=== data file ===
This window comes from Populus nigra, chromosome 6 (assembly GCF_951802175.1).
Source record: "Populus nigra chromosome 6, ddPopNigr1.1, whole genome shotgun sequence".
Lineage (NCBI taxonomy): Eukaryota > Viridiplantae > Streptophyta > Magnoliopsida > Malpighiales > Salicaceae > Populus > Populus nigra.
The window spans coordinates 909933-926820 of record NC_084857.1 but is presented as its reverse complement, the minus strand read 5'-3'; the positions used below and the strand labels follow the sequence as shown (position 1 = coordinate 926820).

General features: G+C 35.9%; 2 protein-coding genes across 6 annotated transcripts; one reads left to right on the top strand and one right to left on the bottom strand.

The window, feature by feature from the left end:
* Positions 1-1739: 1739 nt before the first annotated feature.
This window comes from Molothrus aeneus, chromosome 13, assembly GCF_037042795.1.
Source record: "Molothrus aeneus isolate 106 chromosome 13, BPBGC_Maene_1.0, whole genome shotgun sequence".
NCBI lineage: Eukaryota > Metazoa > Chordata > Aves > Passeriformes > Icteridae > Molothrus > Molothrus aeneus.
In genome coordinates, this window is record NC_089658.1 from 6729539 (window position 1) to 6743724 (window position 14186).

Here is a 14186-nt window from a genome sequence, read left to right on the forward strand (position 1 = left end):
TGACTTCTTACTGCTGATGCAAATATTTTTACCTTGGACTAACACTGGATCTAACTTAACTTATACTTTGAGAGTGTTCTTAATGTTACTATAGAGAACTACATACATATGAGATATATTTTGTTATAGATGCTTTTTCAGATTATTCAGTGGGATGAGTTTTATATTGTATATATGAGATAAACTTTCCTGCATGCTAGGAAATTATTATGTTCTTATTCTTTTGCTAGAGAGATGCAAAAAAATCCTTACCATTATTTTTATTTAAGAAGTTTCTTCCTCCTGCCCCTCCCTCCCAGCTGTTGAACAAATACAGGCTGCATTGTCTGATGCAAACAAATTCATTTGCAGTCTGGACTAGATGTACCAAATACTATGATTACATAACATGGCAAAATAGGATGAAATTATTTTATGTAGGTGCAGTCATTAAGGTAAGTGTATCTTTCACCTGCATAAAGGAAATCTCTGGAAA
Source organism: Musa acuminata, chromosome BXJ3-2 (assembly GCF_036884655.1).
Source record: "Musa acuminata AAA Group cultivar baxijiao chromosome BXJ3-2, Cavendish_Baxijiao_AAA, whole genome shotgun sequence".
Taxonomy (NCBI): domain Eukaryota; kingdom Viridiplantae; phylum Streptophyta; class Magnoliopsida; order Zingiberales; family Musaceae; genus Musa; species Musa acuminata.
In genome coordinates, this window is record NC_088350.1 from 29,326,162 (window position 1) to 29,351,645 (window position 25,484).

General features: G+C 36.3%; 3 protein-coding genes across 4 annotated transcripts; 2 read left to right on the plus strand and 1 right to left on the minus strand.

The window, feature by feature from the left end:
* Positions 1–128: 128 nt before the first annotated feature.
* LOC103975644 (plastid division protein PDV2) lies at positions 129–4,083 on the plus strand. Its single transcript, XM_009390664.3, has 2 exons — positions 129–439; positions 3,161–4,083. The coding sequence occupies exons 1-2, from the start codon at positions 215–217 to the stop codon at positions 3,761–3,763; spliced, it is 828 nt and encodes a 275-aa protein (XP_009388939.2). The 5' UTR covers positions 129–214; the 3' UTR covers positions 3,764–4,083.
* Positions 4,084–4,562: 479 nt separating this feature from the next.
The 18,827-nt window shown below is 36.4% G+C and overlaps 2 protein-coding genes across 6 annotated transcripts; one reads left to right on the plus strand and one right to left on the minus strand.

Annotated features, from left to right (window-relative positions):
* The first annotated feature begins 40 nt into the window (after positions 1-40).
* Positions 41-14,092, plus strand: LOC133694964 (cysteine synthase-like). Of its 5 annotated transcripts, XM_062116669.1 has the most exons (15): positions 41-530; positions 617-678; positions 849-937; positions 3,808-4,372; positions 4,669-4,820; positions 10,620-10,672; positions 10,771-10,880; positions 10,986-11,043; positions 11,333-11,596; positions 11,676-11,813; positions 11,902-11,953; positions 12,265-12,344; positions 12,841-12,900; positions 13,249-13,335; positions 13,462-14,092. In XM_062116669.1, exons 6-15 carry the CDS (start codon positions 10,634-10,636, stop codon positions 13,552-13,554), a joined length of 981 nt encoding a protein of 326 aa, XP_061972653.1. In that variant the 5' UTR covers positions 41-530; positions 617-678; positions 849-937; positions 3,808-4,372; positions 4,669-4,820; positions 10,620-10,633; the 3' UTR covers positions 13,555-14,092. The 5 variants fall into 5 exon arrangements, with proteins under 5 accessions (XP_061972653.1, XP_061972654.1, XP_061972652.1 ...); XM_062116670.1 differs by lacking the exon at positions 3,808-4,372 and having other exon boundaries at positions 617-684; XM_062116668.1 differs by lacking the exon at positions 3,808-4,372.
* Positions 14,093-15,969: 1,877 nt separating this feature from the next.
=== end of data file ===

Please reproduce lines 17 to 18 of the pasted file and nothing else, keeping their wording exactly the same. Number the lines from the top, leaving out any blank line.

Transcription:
In genome coordinates, this window is record NC_088350.1 from 29,326,162 (window position 1) to 29,351,645 (window position 25,484).

General features: G+C 36.3%; 3 protein-coding genes across 4 annotated transcripts; 2 read left to right on the plus strand and 1 right to left on the minus strand.